Wednesday, August 25, 2010

Container Gardening

This post is for those people where space may be an issue and large planter beds are not feasible. You would be surprised as to what can be grown in these small spaces. Of course, not all plants do well in containers but there are many that actually prefer it over being in the ground directly.

When I started my gardening adventures, I planted directly into the ground but ran out of space and would not be able to fit the tray of plants I had started. I also wanted to have better growing conditions than my rock hard clay soil and by bringing in containers to fill with potting mix seemed easier and made more sense for me at that time. I have almost off my plants except for a few Eggplants and Bell Pepper plant as these are in my newly built raised bed.

The containers can be pretty much anything but there are some minimum size recommendations. Most plants will not fruit until it feels anchored and a larger container may be needed. I am not saying you need a massive 20 gallon pot. Although if you have a dwarf tree of any sort, I have a kumquat tree, you may need one but most plants are fine with a 5 gallon pot.

Google brings up over 660,000 results for container gardening that may be more informative and much more thorough than I am and I invite you to read more than my 1 post. You will find A Guide to Container Gardening, a chart that shows minimum size requirements of containers for certain plants, here and many other pages.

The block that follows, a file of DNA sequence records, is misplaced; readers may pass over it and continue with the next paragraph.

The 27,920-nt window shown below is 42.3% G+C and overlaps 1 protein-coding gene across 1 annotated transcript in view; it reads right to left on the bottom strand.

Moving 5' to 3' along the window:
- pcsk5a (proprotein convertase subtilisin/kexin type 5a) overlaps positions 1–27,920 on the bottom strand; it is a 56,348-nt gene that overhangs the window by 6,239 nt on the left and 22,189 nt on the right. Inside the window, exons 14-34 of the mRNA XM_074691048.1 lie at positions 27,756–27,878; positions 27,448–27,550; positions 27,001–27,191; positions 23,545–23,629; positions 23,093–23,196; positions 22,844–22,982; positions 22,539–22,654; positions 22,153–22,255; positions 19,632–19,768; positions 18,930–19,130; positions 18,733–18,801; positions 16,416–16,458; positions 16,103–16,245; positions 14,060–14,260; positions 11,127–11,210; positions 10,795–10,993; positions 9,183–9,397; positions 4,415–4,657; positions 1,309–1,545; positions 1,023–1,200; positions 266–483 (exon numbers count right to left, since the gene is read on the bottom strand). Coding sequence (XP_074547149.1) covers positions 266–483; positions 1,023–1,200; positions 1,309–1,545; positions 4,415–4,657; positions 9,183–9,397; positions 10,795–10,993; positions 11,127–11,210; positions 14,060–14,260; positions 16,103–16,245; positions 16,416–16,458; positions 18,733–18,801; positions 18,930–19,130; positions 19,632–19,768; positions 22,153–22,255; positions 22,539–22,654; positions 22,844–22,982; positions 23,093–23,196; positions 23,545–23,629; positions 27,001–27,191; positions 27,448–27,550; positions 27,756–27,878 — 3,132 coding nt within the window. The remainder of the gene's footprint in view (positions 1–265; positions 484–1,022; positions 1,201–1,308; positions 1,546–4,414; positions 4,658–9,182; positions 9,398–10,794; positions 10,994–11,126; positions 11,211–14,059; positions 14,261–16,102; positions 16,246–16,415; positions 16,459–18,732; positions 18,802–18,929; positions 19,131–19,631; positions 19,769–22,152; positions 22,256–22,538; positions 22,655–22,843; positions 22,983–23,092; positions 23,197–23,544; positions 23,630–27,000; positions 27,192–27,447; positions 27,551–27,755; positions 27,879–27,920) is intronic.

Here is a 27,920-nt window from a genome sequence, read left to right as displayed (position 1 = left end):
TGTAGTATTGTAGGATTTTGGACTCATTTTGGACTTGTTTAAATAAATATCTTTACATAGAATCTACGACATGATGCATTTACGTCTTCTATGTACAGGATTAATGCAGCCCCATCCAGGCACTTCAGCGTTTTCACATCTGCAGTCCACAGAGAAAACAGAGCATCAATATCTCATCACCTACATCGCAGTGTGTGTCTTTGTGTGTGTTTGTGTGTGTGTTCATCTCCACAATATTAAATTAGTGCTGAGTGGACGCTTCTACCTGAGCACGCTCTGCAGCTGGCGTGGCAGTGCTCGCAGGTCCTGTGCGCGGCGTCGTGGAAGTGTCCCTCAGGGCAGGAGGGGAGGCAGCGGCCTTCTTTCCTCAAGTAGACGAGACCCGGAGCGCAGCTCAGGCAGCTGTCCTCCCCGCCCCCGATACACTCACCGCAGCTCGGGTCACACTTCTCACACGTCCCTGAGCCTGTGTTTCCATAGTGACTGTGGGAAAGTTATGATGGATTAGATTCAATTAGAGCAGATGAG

Containers can be expensive, cheap or even free and who says they have to be ugly? Your creativity should be expressed. Stickers, paint, bottle caps and many other things can help spruce it up.  Your imagination is the only thing hold you back when decorating these containers.

I have used a rectangular salad container to start up some beet seeds and once they got big enough, I put them in the same container as my kumquat tree. The pot is so massive that the tree has room around it for more vegetables and this shows how one pot/container can be used for multiple things, if it is large enough. If you have started your own seeds, possibly in your egg cartons or just in small containers, they may need to be transplanted into bigger pots at some point. Of course, the amount of available room for your garden will dictate the size of your containers and may require some creativity but may still bring in some vegetables or herbs. I loved growing my own parsley and used it in almost everything I cooked but hoping to expand to more herbs for this following spring season.

Well, I think this should give you some ideas as to where to begin. I know I did not go into detail about everything but I tried to include some useful links in the post. I am always here to try and answer any questions. As I have said before, I do not claim to have all the answers and do not thin I ever will, but may be able to lead you in the right direction. I also invite anybody that has comments / ideas / constructive criticism to post a comment with their information or idea.

Thank you for stopping by,


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